Then we went through more of Scene 1 in Othello, and I’m pretty sure that we finished it. We all came across some interesting points whilst going through and here’s what I got down. From Lines 187-196, Brabantio gives his speech about Desdemona, and uses repetition to emphasise his broken heart- the repeating of ‘I have done’ and ‘All my Heart’ show how he has given up on his daughter altogether, and from his speech we can see how dramatically this has affected him. Then we were informed that we are attune to any changes in the situation, and this affects our mood- like a change in lighting or music in a movie may signal an approaching terror or upcoming joy. This is seen when the Duke speaks to Brabantio about the situation with Desdemona and Othello, as he uses a rhyming couplet, in verse, to signal the end of the situation, and alert us to a change in tone. For those of you who are interested, this was:

“To mourn the mischief that is past and gone”
“Is the next way to draw mischief on”

This can be observed again after that point, when that particular issue is brought up. It can be speculated that this is a differentiation from ‘Public’ and ‘Private’ affairs.

Now for some quick notes about various helpful thingies:
• Dramatic Irony: When the Audience clearly knows more than a character on stage. Can be seen when Othello proclaims Iago as “a man of honesty and trust”, and at various other points..
• Prose: Normal Speech, as me or you would talk.
• Verse: 10 Beats per line, and possibly rhyming. Can be seen to signal a change of tone.
• Soliloquy: A speech in which a character, alone on the stage, expresses his thoughts and feelings.

And finally, the H/W was:
Essay 1: How does Act 1 of Othello establish the tragedy?

• AO1 – Articulate creative, informed and relevant responses to literary texts, using appropriate terminology and concepts and coherent, accurate written expression.
• AO2 – Demonstrate detailed critical understanding in analysing the ways in which structure, form and language shape meanings in literary texts.
• AO3 – Explore connections and comparisons between different literary texts, informed by interpretations of other readers.
• AO4 – Demonstrate understanding of the significance and influence of the contexts in which literary texts are written and received.

Also, things to consider for your Essays may be:
• Iago as a Character/ 2 Faced? Using Roderigo, Manipulating Brabantio? Villainous?
• Racial Language/Stereotypes
• Othello’s name unused for the entirety of Scene 1
• Othello as a Tragic Hero (What this means, Quotes from Speeches?)
• Foreboding, Dramatic Irony, Iago’s Soliloquy
• Othello’s trusting nature.

Heres a link to something we did in Class, if it doesn't work, please say so <_<
Thanks all, D. Hughes (:3)

Sunday, 3 October 2010

Linda Loman

At the beginning of the lesson we were asked to mind map all the qualities of a mother, for example:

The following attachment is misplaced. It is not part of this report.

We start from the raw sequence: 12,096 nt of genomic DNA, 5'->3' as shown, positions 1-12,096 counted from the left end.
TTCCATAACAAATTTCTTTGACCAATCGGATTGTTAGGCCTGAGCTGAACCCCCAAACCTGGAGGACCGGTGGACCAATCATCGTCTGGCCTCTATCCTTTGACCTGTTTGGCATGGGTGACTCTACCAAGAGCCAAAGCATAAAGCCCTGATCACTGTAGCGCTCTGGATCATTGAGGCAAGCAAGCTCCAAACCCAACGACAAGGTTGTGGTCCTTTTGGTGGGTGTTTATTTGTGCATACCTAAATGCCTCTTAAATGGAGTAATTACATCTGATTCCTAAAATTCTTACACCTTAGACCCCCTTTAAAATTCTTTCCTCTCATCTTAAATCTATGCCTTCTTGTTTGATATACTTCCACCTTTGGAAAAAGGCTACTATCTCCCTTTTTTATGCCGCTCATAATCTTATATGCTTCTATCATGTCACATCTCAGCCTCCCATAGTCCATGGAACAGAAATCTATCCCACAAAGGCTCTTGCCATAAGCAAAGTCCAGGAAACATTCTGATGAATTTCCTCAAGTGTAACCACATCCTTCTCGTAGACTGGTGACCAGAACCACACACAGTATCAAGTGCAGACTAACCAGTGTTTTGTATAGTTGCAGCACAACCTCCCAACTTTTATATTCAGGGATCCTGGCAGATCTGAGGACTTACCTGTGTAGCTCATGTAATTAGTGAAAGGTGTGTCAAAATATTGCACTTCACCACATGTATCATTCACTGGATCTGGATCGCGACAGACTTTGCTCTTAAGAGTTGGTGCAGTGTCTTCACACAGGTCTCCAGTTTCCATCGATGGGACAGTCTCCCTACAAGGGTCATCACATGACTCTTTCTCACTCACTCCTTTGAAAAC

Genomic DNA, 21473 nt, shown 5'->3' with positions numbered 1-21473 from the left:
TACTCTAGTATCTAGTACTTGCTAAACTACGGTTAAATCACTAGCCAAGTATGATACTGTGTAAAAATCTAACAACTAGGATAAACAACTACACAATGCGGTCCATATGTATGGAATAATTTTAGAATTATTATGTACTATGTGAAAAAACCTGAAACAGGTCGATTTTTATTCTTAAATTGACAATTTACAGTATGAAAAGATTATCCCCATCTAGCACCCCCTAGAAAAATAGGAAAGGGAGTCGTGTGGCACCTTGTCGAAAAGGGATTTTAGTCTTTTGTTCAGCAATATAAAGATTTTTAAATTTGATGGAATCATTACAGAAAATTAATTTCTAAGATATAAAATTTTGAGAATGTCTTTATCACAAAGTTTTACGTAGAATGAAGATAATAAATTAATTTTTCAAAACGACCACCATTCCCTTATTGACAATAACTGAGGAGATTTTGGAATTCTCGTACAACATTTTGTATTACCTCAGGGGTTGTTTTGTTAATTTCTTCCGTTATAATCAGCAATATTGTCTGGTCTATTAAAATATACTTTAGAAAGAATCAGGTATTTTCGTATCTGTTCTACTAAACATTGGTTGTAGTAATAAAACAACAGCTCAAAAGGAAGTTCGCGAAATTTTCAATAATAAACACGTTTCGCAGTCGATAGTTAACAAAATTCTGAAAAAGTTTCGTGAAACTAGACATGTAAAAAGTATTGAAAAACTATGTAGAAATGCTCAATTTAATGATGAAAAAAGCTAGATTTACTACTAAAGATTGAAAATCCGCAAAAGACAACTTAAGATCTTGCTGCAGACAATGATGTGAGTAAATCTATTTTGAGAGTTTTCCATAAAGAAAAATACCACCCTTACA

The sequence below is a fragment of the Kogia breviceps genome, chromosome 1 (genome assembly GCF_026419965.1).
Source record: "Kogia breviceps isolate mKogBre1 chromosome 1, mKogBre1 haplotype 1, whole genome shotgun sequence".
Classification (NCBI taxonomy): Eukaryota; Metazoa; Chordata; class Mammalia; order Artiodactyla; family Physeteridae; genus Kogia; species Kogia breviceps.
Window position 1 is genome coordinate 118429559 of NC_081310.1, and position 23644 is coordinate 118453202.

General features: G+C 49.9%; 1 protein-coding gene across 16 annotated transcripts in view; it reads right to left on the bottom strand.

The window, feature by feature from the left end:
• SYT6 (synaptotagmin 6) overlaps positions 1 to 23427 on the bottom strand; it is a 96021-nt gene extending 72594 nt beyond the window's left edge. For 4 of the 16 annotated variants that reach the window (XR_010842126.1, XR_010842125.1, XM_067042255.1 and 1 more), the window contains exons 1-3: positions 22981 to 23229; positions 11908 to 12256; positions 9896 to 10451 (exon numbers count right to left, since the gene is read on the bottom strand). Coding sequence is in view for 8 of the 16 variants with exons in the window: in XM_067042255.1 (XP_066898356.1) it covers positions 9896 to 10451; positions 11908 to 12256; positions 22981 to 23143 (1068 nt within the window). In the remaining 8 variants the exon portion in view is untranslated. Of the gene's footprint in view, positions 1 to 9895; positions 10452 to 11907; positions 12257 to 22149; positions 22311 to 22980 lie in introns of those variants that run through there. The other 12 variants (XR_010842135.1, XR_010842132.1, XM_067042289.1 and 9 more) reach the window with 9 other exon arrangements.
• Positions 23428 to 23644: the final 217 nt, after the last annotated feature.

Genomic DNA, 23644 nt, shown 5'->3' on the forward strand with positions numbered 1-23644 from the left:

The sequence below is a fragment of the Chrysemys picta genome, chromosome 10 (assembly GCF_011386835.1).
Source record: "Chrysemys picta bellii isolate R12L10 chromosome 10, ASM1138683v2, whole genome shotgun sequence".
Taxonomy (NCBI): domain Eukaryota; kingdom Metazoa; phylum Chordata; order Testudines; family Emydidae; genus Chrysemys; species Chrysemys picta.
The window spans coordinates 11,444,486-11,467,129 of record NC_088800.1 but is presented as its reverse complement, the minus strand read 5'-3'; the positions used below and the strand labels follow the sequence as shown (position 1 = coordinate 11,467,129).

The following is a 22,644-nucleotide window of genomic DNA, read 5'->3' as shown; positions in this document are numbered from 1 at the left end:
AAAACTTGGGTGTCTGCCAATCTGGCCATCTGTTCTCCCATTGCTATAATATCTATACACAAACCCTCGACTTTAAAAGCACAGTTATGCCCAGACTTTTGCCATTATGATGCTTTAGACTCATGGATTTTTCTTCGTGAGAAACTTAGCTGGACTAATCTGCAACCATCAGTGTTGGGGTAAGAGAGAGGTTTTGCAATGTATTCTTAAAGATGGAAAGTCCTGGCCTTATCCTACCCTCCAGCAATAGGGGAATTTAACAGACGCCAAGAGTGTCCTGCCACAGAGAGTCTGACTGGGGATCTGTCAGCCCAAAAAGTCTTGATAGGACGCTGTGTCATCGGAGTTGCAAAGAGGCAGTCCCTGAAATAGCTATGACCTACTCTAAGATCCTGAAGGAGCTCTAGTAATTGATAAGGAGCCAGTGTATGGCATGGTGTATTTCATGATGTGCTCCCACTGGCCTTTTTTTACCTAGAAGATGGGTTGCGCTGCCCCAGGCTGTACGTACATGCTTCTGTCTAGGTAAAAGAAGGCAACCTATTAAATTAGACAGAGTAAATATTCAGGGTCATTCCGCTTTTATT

-Empathetic and so on.

We then gave examples of Mother's who had these qualities such as:
-Bambi's Mum
-Will's Mum (Inbetweeners)
-Peggy Mitchell etc.

We then read from pg. 35 to pg. 49 of Death of a salesman and found out that Willy had on many occasions tried to commit suicide. Linda also found a pipe that Willy had hide from Linda behind the gas heater, but she took it in the morning and placed it back there before he returned home, which begs the answer of why she would do this if she knew he was suicidal? We had a discussion on this and came to the conclusion that she didn't want to expose him as she knew his reputation meant everything to him.

We were then asked to answer the question "Is this unalloyed support ultimately a help or a hindrance to Willy?". The class decided it was more of a help to Willy because she tries to stop arguments from occurring and to please Willy by praising him constantly.

Further to this point, we had to explain Linda Loman's significance to the Loman family with quotations from the book. For example, " If you don't have feeling for him, then you can't have any feeling for me". This suggests Linda's loyalty to willy, it's seen as emotional blackmail so the boy's will understand that they have to love both her and Willy equally, and it shows Linda as, metaphorically, compared to glue as she holds the family together.

Another quotation relating to the one above is "He's dying Biff. He's dying". This can also be seen as emotional blackmail again in order for the boys to change their attitude towards their father and to give him the respect he once had from them when the boys were little.

Overall,Linda's significance to the Loman family is to act as an foundation in order to keep them together, because Linda knows Willy really needs Biff's respect and assurance as Willy is becoming insanely confused.

We then had to relate Mobile Concurrency to the book and why Miller used it, and we came to the conclusion that he wanted to show the audience how confused Willy is.

Towards the end of the lesson we were asked to write a short essay on Willy's relationship with Linda.

If you weren't in the lesson you need to catch up on the book, and to also look at the W: drive, Mr.Chatterley, Atheism tapes as they help you understand the play and to hear about Millers Religious views.